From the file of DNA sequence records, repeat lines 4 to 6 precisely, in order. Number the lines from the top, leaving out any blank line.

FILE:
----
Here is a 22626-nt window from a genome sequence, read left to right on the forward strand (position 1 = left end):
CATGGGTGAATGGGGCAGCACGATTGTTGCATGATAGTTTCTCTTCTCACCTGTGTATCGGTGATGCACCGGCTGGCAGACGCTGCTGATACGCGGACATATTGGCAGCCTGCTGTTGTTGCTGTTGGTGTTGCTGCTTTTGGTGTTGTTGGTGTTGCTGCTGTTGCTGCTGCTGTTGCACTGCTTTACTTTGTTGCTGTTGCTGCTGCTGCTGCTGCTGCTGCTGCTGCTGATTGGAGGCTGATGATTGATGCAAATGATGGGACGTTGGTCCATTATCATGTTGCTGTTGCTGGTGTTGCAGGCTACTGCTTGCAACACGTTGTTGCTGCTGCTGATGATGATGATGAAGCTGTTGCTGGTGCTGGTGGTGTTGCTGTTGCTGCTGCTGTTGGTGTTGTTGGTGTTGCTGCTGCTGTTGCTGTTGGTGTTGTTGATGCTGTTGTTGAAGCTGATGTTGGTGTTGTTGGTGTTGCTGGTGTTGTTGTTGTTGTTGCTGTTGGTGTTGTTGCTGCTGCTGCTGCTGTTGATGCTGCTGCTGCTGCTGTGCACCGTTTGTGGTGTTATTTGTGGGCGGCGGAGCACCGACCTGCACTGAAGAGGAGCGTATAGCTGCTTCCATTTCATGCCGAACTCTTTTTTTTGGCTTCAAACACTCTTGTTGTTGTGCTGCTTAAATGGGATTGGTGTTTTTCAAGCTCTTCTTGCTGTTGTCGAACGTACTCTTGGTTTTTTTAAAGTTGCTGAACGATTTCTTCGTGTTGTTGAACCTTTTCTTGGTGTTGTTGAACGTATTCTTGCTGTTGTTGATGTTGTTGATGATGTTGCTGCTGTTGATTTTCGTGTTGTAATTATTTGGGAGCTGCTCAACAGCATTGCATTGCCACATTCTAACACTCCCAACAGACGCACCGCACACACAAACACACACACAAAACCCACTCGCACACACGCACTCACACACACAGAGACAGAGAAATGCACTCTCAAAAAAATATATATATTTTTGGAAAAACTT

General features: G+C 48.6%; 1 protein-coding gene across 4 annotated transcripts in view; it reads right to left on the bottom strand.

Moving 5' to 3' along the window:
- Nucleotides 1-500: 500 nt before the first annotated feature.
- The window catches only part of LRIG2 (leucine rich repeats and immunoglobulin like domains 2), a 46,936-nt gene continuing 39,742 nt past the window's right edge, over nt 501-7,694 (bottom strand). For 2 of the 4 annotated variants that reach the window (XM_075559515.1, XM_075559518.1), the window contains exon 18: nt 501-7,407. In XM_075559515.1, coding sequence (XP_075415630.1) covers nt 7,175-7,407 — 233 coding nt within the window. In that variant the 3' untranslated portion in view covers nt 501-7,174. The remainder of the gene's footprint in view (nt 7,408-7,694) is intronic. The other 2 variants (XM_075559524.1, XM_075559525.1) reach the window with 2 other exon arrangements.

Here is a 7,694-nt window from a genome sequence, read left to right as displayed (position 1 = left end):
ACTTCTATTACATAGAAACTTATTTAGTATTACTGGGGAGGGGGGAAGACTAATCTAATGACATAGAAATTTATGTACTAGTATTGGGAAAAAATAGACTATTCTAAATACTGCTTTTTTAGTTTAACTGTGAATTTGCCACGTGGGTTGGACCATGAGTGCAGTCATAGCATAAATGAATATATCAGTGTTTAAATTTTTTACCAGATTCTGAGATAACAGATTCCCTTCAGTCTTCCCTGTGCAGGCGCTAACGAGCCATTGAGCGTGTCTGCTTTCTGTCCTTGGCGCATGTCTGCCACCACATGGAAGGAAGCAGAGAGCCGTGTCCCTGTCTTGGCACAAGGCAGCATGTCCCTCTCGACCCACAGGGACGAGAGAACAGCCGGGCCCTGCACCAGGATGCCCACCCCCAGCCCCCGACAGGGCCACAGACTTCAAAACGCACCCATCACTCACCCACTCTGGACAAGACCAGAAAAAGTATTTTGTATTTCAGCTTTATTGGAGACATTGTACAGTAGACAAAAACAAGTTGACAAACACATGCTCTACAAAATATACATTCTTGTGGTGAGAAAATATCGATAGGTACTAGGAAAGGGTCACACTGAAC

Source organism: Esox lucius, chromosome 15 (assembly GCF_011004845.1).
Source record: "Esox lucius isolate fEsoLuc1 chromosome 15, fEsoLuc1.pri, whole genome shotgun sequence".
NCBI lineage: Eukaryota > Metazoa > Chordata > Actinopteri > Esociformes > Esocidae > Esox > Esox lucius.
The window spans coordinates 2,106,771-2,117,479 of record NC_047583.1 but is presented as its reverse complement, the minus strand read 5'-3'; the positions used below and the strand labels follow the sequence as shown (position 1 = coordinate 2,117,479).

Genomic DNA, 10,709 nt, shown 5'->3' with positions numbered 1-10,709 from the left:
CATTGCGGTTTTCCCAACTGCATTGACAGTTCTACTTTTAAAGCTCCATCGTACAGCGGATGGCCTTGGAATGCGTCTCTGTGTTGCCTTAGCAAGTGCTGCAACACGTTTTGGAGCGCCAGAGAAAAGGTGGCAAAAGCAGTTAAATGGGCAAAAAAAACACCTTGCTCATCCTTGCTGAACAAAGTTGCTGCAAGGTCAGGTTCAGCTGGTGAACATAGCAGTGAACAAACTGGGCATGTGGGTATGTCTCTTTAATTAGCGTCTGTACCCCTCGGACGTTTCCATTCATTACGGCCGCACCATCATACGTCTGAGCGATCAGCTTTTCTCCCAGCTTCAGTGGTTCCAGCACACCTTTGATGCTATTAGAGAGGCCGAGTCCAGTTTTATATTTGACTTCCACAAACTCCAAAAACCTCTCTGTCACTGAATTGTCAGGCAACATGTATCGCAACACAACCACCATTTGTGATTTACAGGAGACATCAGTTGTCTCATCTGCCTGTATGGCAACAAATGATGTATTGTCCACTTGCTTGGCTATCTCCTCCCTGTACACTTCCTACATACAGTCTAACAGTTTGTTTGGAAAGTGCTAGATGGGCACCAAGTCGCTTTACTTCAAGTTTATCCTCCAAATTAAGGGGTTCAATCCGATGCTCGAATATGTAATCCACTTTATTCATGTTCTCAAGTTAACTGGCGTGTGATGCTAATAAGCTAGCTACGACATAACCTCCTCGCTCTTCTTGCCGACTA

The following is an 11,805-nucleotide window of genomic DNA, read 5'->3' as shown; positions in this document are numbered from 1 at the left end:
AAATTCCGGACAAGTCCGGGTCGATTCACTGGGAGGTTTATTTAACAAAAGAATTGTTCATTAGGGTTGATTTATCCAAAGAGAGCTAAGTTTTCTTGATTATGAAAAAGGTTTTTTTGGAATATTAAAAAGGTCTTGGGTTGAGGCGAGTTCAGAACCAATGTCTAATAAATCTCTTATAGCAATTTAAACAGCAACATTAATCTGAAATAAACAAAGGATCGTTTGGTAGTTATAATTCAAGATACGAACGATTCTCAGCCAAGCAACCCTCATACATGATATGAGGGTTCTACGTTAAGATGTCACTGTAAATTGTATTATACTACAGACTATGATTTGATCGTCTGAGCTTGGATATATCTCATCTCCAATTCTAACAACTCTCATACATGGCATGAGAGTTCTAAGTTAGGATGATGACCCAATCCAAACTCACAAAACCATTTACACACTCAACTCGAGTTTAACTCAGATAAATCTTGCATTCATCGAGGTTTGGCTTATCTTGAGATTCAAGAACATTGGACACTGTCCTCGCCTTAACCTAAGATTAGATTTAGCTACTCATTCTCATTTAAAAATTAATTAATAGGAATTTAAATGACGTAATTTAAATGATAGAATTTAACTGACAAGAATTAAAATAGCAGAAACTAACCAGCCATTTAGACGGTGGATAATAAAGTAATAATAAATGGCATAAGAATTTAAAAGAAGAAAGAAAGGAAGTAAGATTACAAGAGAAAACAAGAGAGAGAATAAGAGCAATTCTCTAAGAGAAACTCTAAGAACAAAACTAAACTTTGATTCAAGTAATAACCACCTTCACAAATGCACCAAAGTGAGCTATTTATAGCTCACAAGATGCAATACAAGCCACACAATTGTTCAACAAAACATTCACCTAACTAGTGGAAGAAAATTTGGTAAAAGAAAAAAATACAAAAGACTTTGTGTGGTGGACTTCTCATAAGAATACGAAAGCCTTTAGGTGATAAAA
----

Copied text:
Moving 5' to 3' along the window:
- Nucleotides 1-500: 500 nt before the first annotated feature.
- The window catches only part of LRIG2 (leucine rich repeats and immunoglobulin like domains 2), a 46,936-nt gene continuing 39,742 nt past the window's right edge, over nt 501-7,694 (bottom strand). For 2 of the 4 annotated variants that reach the window (XM_075559515.1, XM_075559518.1), the window contains exon 18: nt 501-7,407. In XM_075559515.1, coding sequence (XP_075415630.1) covers nt 7,175-7,407 — 233 coding nt within the window. In that variant the 3' untranslated portion in view covers nt 501-7,174. The remainder of the gene's footprint in view (nt 7,408-7,694) is intronic. The other 2 variants (XM_075559524.1, XM_075559525.1) reach the window with 2 other exon arrangements.